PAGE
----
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  • 1
    Publication Date: 2013-12-07
    Description: 〈br /〉〈span class="detail_caption"〉Notes: 〈/span〉Lehmann, Johannes -- England -- Nature. 2013 Dec 5;504(7478):33. doi: 10.1038/504033b.〈br /〉〈span class="detail_caption"〉Author address: 〈/span〉Cornell University, Ithaca, New York, USA.〈br /〉〈span class="detail_caption"〉Record origin:〈/span〉 〈a href="http://www.ncbi.nlm.nih.gov/pubmed/24305139" target="_blank"〉PubMed〈/a〉
    Keywords: Agriculture/*methods ; Fertilizers/*supply & distribution ; Soil/*chemistry
    Print ISSN: 0028-0836
    Electronic ISSN: 1476-4687
    Topics: Biology , Chemistry and Pharmacology , Medicine , Natural Sciences in General , Physics
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  • 2
    Publication Date: 2015-11-26
    Description: The exchange of nutrients, energy and carbon between soil organic matter, the soil environment, aquatic systems and the atmosphere is important for agricultural productivity, water quality and climate. Long-standing theory suggests that soil organic matter is composed of inherently stable and chemically unique compounds. Here we argue that the available evidence does not support the formation of large-molecular-size and persistent 'humic substances' in soils. Instead, soil organic matter is a continuum of progressively decomposing organic compounds. We discuss implications of this view of the nature of soil organic matter for aquatic health, soil carbon-climate interactions and land management.〈br /〉〈span class="detail_caption"〉Notes: 〈/span〉Lehmann, Johannes -- Kleber, Markus -- England -- Nature. 2015 Dec 3;528(7580):60-8. doi: 10.1038/nature16069. Epub 2015 Nov 23.〈br /〉〈span class="detail_caption"〉Author address: 〈/span〉Soil and Crop Sciences, School of Integrated Plant Sciences, College of Agriculture and Life Sciences, Cornell University, Ithaca, New York, USA. ; Atkinson Center for a Sustainable Future, Cornell University, Ithaca, New York, USA. ; Department of Crop and Soil Science, Oregon State University, Corvallis, Oregon, USA. ; Institut fur Bodenlandschaftsforschung, Leibniz Zentrum fur Agrarlandschaftsforschung (ZALF), Muncheberg, Germany.〈br /〉〈span class="detail_caption"〉Record origin:〈/span〉 〈a href="http://www.ncbi.nlm.nih.gov/pubmed/26595271" target="_blank"〉PubMed〈/a〉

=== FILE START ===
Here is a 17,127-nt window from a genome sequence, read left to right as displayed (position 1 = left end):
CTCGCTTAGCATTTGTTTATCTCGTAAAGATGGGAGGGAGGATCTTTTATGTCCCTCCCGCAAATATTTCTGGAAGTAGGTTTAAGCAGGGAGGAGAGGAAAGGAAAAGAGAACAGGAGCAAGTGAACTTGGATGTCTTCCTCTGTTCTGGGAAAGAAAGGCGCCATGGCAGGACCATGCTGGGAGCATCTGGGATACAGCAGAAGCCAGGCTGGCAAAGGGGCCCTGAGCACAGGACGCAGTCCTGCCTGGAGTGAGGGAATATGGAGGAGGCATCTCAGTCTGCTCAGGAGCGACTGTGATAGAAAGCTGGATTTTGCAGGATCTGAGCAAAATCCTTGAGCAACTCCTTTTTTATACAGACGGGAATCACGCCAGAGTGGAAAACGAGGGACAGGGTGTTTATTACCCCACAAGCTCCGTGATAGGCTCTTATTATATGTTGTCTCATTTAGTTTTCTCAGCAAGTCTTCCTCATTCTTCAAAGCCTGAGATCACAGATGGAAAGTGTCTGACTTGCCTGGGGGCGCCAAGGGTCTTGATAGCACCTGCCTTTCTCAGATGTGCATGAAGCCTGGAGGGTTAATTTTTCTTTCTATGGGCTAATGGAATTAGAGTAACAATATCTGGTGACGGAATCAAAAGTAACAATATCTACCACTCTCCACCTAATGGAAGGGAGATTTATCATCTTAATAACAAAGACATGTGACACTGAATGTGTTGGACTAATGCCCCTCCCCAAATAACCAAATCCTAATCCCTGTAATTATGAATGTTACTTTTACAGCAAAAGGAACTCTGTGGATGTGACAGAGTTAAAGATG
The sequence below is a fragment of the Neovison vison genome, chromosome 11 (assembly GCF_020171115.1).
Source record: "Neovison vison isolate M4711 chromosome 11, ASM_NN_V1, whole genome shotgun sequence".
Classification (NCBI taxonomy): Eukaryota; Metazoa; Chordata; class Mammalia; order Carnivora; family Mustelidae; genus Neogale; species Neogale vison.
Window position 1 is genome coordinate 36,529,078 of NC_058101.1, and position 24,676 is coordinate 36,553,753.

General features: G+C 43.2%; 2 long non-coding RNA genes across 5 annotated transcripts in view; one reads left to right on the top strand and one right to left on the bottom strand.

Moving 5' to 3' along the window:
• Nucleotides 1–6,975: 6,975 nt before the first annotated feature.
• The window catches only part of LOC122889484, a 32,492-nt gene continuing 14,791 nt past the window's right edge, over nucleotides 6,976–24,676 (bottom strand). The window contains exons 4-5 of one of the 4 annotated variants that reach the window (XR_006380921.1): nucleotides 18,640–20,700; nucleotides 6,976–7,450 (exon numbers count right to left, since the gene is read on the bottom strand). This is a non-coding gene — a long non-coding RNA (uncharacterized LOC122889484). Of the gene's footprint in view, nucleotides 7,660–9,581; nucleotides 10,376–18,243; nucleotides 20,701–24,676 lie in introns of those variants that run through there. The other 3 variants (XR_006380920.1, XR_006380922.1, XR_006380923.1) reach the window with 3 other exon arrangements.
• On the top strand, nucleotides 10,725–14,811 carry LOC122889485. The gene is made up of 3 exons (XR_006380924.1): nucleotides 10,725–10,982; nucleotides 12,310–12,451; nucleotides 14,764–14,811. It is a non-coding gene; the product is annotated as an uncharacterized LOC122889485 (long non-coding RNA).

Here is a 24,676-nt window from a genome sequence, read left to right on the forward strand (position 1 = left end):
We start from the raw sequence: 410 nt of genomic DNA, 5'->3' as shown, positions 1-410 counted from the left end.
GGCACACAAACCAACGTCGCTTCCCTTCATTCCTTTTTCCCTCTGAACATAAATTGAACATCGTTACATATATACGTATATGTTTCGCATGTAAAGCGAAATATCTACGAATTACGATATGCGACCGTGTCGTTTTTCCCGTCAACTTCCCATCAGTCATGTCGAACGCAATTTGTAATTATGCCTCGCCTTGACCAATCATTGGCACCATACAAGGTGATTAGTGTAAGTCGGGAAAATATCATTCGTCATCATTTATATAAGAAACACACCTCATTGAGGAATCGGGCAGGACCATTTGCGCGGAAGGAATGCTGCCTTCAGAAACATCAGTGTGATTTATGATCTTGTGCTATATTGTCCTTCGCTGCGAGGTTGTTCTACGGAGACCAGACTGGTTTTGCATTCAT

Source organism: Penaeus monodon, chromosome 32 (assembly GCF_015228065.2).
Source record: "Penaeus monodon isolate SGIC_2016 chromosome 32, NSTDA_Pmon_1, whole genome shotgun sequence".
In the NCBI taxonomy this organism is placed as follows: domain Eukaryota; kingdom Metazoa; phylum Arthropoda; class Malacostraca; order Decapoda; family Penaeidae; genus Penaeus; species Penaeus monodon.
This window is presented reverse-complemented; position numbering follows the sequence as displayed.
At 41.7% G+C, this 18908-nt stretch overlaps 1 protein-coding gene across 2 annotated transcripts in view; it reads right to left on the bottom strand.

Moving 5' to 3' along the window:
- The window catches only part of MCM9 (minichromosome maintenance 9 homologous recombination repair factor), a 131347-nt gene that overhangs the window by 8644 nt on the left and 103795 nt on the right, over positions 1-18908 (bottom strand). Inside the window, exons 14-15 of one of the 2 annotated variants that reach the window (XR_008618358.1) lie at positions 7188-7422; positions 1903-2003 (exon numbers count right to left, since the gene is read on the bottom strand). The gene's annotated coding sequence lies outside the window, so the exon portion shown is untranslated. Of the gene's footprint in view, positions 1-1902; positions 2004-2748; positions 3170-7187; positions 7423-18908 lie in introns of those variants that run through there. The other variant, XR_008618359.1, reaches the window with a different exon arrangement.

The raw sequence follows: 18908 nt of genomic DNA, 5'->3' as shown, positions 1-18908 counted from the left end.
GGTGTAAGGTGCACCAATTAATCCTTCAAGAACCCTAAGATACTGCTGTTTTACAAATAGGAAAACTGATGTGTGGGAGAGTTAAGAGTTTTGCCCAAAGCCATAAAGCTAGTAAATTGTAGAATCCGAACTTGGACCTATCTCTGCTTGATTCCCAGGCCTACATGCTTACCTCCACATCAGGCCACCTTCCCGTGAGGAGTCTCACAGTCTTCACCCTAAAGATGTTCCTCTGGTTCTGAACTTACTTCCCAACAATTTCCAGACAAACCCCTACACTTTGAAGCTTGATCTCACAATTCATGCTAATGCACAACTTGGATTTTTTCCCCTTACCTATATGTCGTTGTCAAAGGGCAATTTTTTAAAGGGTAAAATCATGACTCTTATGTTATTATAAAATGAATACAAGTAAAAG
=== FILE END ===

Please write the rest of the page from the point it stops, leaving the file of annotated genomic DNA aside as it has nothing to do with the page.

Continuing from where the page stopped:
Keywords: Agriculture ; Carbon Cycle ; Crops, Agricultural/metabolism ; Ecosystem ; Humic Substances/*analysis ; Soil/*chemistry ; Water/chemistry
    Print ISSN: 0028-0836
    Electronic ISSN: 1476-4687
    Topics: Biology , Chemistry and Pharmacology , Medicine , Natural Sciences in General , Physics
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  • 3
    Publication Date: 2015-04-10